Ellen Lupton

Curator; Writer; Lecturer; Designer; Educator / Graphic Design / United States / Cooper-Hewitt, National Design Museum; Maryland Institute College of Art

Books Every Graphic Designer Should Read

I’m a designer who writes and a writer who likes to fuss with fonts, formats, and the techniques of publishing. Typography and writing are deeply connected. Writing makes thought exterior, converting fleeting notions into concrete things—indelible patterns of ink or pixels. My reading list includes in equal measure books that study (and exemplify) design processes and those that explore (and demonstrate) the qualities of strong writing. . . . View the complete text
5 books
Hans Wingler

This oversized compendium of Bauhaus source material was designed with ruthless rationality for MIT Press by the great Muriel Cooper. It is the Old Testament of design theory.

William Strunk Jr.
E. B. White
Maira Kalman Illustrator

There remains no better guide to writing than this classic work. E. B. White reframed the ideas of his own English teacher into a charmingly proscriptive guide to building seaworthy sentences. Maira Kalman repackaged The Elements of Style in a later edition by illustrating the original book’s exemplary prose with her concise, declarative paintings. No writer or designer should be deprived of Kalman’s ingenious reissue of this useful book.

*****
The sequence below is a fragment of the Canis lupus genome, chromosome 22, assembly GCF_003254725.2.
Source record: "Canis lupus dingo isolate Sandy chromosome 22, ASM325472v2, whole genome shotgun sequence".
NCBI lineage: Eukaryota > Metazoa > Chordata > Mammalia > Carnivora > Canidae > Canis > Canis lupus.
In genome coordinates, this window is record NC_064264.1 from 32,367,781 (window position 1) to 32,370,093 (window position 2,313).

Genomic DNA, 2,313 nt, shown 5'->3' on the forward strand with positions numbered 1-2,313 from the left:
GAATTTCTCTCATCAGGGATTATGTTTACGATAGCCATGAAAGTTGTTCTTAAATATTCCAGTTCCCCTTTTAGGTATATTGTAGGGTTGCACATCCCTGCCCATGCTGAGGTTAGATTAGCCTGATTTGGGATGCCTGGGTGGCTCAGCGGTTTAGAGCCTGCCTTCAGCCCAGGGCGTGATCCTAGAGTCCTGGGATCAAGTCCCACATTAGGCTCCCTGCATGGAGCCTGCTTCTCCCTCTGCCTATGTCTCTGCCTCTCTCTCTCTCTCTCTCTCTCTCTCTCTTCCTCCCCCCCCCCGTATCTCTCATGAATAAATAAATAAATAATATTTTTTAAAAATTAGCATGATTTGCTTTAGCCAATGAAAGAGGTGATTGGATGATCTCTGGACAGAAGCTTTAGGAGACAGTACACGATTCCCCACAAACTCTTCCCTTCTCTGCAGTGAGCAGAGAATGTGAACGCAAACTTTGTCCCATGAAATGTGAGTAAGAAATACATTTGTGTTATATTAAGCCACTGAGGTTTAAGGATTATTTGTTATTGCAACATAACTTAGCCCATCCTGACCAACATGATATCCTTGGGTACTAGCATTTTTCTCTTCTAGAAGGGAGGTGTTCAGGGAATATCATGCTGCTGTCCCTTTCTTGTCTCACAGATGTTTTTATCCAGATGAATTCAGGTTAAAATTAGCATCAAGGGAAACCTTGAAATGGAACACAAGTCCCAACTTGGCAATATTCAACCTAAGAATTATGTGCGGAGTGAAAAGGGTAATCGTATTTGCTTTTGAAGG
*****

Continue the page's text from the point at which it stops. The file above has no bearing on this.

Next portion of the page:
Robert Bringhurst

Typography manuals abound, but few are a pleasure to read, handle, and behold. Bringhurst’s book is one of the best guides ever devised on the principles and practices of typography.

Richard Hollis

This compact little history of graphic design contains over 800 illustrations. In his crisp, smart narrative, Hollis follows the profession from the late 19th century to the close of the 20th. His book is small enough to fit in your purse and rich enough to account for the basic history of our profession.

Emil Ruder

Ruder’s succinctly titled book embodies the ideals of the Swiss international style in its text, its visual content, and its rigorously structured pages. Whatever your own postmodern proclivities might be, this book endures as a masterpiece of method.

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